While neither winner nor runner-up seemed as thrilled or outraged as their respective fan bases over America's choice of a new Idol, the emotional floodgates inched open this morning. The final two, along with judges Simon Cowell, Randy Jackson and Kara DioGuardi and last year's winner David Cook, opened up about the show's outcome, the ever-sappy winner's single and, yes, the Danny Factor to Ryan Seacrest—who let loose with what's sure to be a controversial opinion of his own.
"I was numb, I was totally numb, I had no idea what to feel," Allen told Seacrest on his radio show this morning. "Adam deserves this as much as I do. It was crazy, I never thought this would happen."
It seems the winner's incredulity didn't stop when the cameras did. Neither did the mutual lovefest between Allen and his one-time Idol roommate.
"I told him, I was like, 'You deserve this,' and he was like, 'No, you deserve this.' We love each other, man. We've been friends ever since the Top 36, we were in group two together, and we both made it. I'm really proud of him, and I know that he's really proud of me as well."
And while Allen said he wants "definitely to do the pop singer-songwriter thing" with his career, it will take some time for his reality coronation to sink in. He said he has "not at all" processed his win.
Failing to process right along with him is the angry Adam faction—of which, it should be noted, Lambert himself is not one.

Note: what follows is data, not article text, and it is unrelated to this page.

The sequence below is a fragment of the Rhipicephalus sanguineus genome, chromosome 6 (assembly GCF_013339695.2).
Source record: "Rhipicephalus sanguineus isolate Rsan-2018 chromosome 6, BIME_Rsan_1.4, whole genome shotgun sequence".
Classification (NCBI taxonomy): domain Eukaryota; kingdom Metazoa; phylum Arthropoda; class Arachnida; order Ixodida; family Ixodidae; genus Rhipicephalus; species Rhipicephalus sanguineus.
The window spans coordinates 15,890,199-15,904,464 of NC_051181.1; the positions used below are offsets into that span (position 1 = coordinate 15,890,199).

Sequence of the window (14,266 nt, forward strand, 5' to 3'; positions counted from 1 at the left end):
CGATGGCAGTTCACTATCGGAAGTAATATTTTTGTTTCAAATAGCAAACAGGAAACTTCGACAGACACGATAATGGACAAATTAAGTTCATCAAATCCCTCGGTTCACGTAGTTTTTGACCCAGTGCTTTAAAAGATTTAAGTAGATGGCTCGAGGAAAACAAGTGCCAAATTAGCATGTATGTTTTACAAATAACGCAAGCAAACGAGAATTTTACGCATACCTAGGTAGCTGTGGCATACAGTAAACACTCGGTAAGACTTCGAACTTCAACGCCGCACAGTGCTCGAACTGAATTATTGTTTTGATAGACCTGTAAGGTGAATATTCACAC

"I couldn't be happier for Kris," the glam rocker said. "I really, really mean that. He's one of the most open-minded, embracing of all types of people person…He's just an old soul.
"I really was prepared for anything to happen. I knew it was such a tight race between the three of us—Danny [Gokey], him and I—and I just kinda was prepared, you know."
"You know, the whole thing for me in this competition is that it wasn't a competition. It was like a platform every week, an opportunity for me to get up and do my thing for everybody. It was fun, and it wasn't about, Oh, I'm gonna beat this guy or beat that girl, it was about, Oh, I get to stay on another week to do another thing."
As for whether his outsize image or refusal to address rumors of his sexuality played a part in his losing, Lambert said he was "a little worried about it" before his audition, but said he was fortunate that fans were quick to embrace him.
"I think there's always other things in the works, you know. It's about music, but it's also the personality of the artist, about how the artist looks, how the artist dresses, it's about all of it, it's a package deal."
As for how the Idol journey has changed Lambert, he says one small tweak has taken place.
"My dad thinks I'm cooler than I was beforehand."
Meanwhile, the question on everyone's mind and blog this morning is whether or not the best man won. For the PC-savvy Idol minds, the answer was yes.
Or rather, "yes, but…"